Facebook commits to the fight against Ebola
Facebook has thrown itself into the fight against Ebola.
The company announced today that users can donate to groups working in Ebola-affected regions through its service. The company will also provide medical information from UNICEF to users in specific areas, and join with other companies to donate 100 satellite communication terminals to give workers wireless service in remote areas of Guinea, Liberia, and Sierra Leone.
Perhaps the most visible aspect of these efforts to Facebook users in the United States will be a message prompting them to donate to organizations like the International Medical Corps, Save the Children, and the American Red Cross. (Hopefully people will consider ProPublica's exposé of the Red Cross' response to Superstorm Sandy and Hurricane Isaac before giving to the group.)
Facebook's other efforts will lend more direct aid to people living in the regions most affected by Ebola's spread. Tech can't save the world on its own -- nothing can -- but it can certainly make it easier for people to receive help from the organizations working to combat this virus. As I wrote in response to complaints about a group of "hackers" trying to address Ebola's spread:
I don’t think anyone would argue that software alone can help manage the Ebola crisis. It’s not like the virus is going to halt its spread just because everyone it might possibly infect has a new app on their phone. Anyone who does think this way might want to remove themselves from the insular bubble of technology, particular if they’re in a country that doesn’t have the same problems as the countries most affected by Ebola’s spread.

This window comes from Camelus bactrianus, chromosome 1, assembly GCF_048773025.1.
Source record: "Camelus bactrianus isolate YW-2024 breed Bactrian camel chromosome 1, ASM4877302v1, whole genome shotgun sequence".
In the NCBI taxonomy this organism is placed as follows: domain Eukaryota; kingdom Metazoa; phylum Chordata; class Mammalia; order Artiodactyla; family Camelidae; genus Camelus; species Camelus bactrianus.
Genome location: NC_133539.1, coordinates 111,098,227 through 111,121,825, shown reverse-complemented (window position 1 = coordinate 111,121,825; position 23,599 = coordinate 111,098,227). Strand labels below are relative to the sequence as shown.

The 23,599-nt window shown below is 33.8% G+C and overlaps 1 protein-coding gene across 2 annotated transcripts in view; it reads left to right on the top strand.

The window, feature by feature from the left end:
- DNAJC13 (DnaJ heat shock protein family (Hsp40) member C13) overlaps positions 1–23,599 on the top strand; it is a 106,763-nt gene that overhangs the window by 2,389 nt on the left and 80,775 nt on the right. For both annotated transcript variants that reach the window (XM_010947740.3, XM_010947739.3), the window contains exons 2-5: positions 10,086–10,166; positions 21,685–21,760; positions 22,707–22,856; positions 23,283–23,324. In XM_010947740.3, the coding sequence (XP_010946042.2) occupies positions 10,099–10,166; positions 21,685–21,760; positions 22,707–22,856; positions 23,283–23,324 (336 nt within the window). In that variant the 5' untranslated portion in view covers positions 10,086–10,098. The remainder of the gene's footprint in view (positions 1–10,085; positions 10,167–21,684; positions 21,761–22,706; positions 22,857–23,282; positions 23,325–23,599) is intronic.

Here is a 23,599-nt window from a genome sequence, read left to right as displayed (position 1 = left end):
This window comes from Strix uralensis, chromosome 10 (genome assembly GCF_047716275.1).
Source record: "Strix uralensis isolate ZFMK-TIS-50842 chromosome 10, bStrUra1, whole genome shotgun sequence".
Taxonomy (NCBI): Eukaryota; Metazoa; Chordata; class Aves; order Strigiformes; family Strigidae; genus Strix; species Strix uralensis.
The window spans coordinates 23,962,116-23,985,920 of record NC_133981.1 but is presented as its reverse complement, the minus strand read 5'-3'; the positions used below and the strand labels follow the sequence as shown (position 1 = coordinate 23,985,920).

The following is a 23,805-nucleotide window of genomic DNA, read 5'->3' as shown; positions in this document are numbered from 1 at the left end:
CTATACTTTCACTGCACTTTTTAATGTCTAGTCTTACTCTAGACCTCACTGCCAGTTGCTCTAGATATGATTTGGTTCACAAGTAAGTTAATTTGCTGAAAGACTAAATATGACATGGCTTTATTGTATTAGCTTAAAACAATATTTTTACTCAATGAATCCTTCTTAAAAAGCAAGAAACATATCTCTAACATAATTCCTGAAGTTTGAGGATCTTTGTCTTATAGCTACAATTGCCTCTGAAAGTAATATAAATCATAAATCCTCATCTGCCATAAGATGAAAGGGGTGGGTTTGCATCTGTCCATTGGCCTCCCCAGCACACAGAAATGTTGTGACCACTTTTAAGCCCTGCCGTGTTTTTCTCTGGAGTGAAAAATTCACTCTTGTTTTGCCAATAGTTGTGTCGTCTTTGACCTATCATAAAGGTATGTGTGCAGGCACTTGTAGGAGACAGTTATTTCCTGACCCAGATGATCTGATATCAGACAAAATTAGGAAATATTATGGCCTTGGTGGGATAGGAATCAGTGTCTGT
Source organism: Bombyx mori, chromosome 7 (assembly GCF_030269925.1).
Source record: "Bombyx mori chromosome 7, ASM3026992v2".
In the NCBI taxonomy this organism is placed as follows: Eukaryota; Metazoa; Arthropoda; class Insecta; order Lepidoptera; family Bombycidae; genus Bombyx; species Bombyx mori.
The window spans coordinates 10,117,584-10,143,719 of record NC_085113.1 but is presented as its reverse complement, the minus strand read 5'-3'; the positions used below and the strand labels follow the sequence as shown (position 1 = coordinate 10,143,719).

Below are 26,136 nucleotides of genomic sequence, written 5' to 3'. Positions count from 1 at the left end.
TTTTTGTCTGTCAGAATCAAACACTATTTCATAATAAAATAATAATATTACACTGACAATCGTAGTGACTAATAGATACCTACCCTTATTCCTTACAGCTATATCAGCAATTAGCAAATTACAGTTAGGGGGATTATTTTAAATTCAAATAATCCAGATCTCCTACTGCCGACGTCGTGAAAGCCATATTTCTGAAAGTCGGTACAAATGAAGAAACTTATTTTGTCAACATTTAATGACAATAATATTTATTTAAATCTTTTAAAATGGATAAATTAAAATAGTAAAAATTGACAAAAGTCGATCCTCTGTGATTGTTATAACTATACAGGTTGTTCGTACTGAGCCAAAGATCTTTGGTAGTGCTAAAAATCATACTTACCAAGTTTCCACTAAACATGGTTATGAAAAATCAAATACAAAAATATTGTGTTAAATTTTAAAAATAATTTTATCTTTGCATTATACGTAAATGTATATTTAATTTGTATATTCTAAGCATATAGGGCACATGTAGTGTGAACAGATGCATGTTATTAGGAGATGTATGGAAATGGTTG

Still, there’s little harm in doing whatever you can to help solve a problem that threatens so many people. Arguing otherwise is like saying that I shouldn’t help someone who suffered an injury to their leg increase the elevation because I don’t have a medical degree or suture kit. You don’t have to solve a problem entirely to help, and that’s what these “hackers” are doing. I reiterated that point when the BBC announced that it would send audio, text message alerts, and photos to people in West Africa via WhatsApp. It isn't about technology working by itself to solve humanity's problems -- it's about technology playing a role in a broader effort that includes help from governments, NGOs, and, yes, corporations.
Now there's one of the world's largest tech companies devoting a not-insignificant amount of resources to help combat Ebola's spread. Even if you don't like Facebook -- as a service or as a company -- it's hard to argue that those efforts aren't going to help at least a little bit.